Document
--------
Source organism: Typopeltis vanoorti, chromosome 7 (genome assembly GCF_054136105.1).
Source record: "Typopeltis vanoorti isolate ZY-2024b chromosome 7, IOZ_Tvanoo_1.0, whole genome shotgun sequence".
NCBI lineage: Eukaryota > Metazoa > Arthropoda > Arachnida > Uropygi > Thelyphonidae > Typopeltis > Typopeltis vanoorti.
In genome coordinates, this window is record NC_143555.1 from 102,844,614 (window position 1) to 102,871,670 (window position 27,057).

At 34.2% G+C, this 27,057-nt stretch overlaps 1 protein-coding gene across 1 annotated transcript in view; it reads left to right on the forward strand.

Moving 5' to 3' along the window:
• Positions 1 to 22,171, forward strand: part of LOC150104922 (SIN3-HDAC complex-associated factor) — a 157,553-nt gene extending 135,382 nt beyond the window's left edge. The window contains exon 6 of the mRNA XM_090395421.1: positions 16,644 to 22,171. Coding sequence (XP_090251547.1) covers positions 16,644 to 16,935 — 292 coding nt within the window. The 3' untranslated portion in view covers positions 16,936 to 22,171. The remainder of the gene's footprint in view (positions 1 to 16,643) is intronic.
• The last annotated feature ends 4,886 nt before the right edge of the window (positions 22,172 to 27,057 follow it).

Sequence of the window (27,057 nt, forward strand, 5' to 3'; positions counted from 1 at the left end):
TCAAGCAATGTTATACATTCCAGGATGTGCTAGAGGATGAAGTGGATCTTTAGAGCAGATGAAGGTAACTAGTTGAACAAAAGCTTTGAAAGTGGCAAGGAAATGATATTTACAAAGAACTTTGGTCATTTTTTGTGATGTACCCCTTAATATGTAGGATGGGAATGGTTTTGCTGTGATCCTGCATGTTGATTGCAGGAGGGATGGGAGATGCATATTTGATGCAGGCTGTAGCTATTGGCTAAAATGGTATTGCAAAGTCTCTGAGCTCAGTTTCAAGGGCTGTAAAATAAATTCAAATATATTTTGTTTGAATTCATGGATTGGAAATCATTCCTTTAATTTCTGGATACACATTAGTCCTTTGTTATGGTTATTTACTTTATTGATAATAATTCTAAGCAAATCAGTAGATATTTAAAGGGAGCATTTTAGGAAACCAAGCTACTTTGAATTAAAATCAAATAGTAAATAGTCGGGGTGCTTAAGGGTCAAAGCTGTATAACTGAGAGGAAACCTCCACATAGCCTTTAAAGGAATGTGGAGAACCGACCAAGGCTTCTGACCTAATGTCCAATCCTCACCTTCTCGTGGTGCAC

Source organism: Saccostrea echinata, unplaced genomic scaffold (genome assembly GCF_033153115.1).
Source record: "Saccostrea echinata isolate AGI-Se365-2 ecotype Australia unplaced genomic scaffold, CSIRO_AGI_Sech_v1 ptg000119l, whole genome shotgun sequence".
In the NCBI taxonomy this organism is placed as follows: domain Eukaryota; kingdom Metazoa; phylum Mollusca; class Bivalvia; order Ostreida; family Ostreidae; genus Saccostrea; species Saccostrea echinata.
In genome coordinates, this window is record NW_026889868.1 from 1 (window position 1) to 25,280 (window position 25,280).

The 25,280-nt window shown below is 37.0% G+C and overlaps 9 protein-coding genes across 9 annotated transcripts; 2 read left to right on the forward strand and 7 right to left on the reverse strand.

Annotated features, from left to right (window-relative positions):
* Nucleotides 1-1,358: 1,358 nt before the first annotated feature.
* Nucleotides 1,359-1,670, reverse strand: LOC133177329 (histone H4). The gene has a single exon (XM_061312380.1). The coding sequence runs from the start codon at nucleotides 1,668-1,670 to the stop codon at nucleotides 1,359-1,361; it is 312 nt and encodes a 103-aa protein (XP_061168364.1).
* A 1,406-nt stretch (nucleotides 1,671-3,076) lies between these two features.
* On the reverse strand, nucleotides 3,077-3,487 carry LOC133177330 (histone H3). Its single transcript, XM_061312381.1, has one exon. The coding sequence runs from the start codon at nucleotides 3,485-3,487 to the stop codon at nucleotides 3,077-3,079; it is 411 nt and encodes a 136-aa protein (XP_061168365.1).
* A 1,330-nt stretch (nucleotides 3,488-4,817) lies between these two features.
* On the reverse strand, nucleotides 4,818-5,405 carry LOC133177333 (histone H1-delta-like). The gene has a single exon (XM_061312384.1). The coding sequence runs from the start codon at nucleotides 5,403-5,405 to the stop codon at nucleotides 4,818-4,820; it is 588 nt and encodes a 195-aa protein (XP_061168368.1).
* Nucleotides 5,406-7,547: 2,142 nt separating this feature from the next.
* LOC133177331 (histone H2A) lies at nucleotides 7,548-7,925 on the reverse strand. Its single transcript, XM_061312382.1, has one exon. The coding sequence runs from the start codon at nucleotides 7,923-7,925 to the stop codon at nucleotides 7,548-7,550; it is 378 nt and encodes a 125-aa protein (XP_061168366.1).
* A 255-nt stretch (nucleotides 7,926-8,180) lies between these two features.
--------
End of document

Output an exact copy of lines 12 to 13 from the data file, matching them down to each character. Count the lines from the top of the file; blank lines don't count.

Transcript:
Source record: "Saccostrea echinata isolate AGI-Se365-2 ecotype Australia unplaced genomic scaffold, CSIRO_AGI_Sech_v1 ptg000119l, whole genome shotgun sequence".
In the NCBI taxonomy this organism is placed as follows: domain Eukaryota; kingdom Metazoa; phylum Mollusca; class Bivalvia; order Ostreida; family Ostreidae; genus Saccostrea; species Saccostrea echinata.